# First Principal derivatives

• Jul 24th 2009, 12:31 PM
pr3m
First Principal derivatives
Hello, im new here but im doing a calculus course online a grade 12 University course and im stuck on how to do first principals derivatives, and since i have no teacher just learning off the book its tough if you guys dont mind help me solve these questions for a practice so i can start to hand in work.

a) f(x)=x²-2x+1
b) f(x)=x³-3x²
c) f(x)=(√2x)
d) f(x)=4/x+1

greatly appreciated
• Jul 24th 2009, 01:48 PM
craig
Quote:

Originally Posted by pr3m
Hello, im new here but im doing a calculus course online a grade 12 University course and im stuck on how to do first principals derivatives, and since i have no teacher just learning off the book its tough if you guys dont mind help me solve these questions for a practice so i can start to hand in work.

a) f(x)=x²-2x+1
b) f(x)=x³-3x²
c) f(x)=(√2x)
d) f(x)=4/x+1

greatly appreciated

If you are doing calculus then you should be aware of the basics, that is that the derivative of $\displaystyle x^n$ is $\displaystyle nx^{n-1}$, where n is a constant.

For your first one, you have $\displaystyle f(x)=x^2-2x+1$, $\displaystyle f'(x)=2x-2$.

b) $\displaystyle f(x)=x^3-3x^2$ - follow the steps above.

c) $\displaystyle f(x)=\sqrt{2x}$, this can be written as $\displaystyle 2x^{\frac{1}{2}}$, follow the steps above.

d) $\displaystyle f(x)= \frac{4}{x+1}$, this can be written as $\displaystyle 4(x+1)^{-1}$, follow the steps above.

If there is anything you are unsure about just ask =)
• Jul 24th 2009, 01:58 PM
pr3m
hey thanks for the response... i know how to find the derivative of somthing to solve for f prime its just with first principals they put it in the other form where its like f(x+h)-f(x) / h =... thats what im having trouble with finding the steps to solve each one and geting it where u go lim h -> 0 or w\e know what i mean?
• Jul 24th 2009, 04:08 PM
yeongil
Are you asking to find the derivatives using the limit definition? (BTW, this should have been posted in the Calculus subforum.)

Then, using this:
$\displaystyle \lim_{h \to 0} \frac{f(x + h) - f(x)}{h}$

For (a), we get
$\displaystyle \lim_{h \to 0} \frac{[(x + h)^2 - 2(x + h) + 1] - [x^2 - 2x + 1]}{h}$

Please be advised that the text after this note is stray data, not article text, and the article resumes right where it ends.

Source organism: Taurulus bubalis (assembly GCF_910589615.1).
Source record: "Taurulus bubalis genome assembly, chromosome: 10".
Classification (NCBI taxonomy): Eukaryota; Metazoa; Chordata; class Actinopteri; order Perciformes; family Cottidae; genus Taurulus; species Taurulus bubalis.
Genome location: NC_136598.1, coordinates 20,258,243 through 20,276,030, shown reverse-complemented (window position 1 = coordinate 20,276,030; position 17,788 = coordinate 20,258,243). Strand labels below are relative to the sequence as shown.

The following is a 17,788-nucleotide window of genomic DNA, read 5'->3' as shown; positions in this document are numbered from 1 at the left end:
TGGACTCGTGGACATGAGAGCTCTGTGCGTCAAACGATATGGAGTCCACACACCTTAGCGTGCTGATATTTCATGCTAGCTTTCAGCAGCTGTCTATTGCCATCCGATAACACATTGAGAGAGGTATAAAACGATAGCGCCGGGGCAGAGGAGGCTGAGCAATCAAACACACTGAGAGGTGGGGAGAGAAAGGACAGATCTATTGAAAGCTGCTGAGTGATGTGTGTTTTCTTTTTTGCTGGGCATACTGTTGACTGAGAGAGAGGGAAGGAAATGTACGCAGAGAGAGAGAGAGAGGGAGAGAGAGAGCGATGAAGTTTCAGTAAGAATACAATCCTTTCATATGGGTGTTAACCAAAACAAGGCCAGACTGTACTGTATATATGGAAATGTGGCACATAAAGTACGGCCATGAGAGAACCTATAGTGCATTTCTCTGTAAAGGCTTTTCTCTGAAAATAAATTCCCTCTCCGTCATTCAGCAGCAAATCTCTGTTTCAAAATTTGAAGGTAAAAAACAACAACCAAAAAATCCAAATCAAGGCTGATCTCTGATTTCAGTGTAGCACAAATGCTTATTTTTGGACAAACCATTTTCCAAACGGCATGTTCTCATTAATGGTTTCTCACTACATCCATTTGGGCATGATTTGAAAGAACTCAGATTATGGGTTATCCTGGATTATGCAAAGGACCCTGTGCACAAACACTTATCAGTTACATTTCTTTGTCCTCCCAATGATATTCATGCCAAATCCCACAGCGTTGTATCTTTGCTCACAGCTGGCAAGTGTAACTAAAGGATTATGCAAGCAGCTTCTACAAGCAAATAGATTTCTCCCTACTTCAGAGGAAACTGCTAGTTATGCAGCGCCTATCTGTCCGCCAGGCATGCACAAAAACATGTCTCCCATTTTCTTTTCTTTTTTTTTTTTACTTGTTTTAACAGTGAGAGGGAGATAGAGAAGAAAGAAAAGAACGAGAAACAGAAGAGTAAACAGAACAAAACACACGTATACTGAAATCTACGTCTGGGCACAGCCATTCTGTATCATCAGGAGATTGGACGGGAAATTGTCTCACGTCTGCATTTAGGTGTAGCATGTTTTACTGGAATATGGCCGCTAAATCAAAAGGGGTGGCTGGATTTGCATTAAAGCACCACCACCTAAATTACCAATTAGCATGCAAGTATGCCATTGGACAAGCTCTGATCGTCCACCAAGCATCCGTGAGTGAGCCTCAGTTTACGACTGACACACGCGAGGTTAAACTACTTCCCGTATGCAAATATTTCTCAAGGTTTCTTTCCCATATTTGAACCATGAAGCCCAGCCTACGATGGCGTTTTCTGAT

$\displaystyle = \lim_{h \to 0} \frac{x^2 + 2xh + h^2 - 2x - 2h + 1 - x^2 + 2x - 1}{h}$

$\displaystyle = \lim_{h \to 0} \frac{2xh + h^2 - 2h}{h}$

$\displaystyle = \lim_{h \to 0} (2x + h - 2)$

As $\displaystyle h \rightarrow 0$,
$\displaystyle \lim_{h \to 0} (2x + h - 2) = 2x - 2$.

01
• Jul 24th 2009, 05:37 PM
Deco
Generally, first derivatives for the ones you listed above, involving powers
and polynomials; $\displaystyle x^n \rightarrow nx^{n-1}$

This is a rather sloppy and shorthand way of showing what has
been demonstrated above.

(The $\displaystyle \longrightarrow$ represents the process of differentiating)

So,

(1)$\displaystyle x^5 \longrightarrow 5x^4$

(2)$\displaystyle x^1 \longrightarrow 1x^0 = 1; x \neq 0$

(3)$\displaystyle 4x^3 + 5 = 4x^3 +5x^0 \longrightarrow 12x^2 + 0 = 12x^2$
• Jul 24th 2009, 11:03 PM
earboth
Quote:

Originally Posted by pr3m
... im stuck on how to do first principals derivatives,
...

c) f(x)=(√2x)

...

I'll do this step by step:

$\displaystyle f'(x)=\lim_{ h \to 0}\dfrac{\sqrt{2(x+h)} - \sqrt{2x}}{h}$

$\displaystyle {\color{white}f'(x)}=\lim_{ h \to 0}\dfrac{\sqrt{2(x+h)} - \sqrt{2x}}{h} \cdot \dfrac{\sqrt{2(x+h)} + \sqrt{2x}}{\sqrt{2(x+h)} + \sqrt{2x}}$

$\displaystyle {\color{white}f'(x)}=\lim_{ h \to 0}\dfrac{2x+2h-2x}{h \left(\sqrt{2(x+h)} + \sqrt{2x} \right)}$

$\displaystyle {\color{white}f'(x)}=\lim_{ h \to 0}\dfrac{2}{\sqrt{2(x+h)} + \sqrt{2x} }$

.................................................. .......... Since $\displaystyle \lim_{h \to 0} \sqrt{2(x+h)} = \sqrt{2x}$ the last limit simplifies to:

$\displaystyle {\color{white}f'(x)}= \dfrac{2}{\sqrt{2x} + \sqrt{2x} }= \dfrac{2}{2 \cdot \sqrt{2x} }$
Thus:
$\displaystyle \boxed{f'(x)=\dfrac1{\sqrt{2x}}}$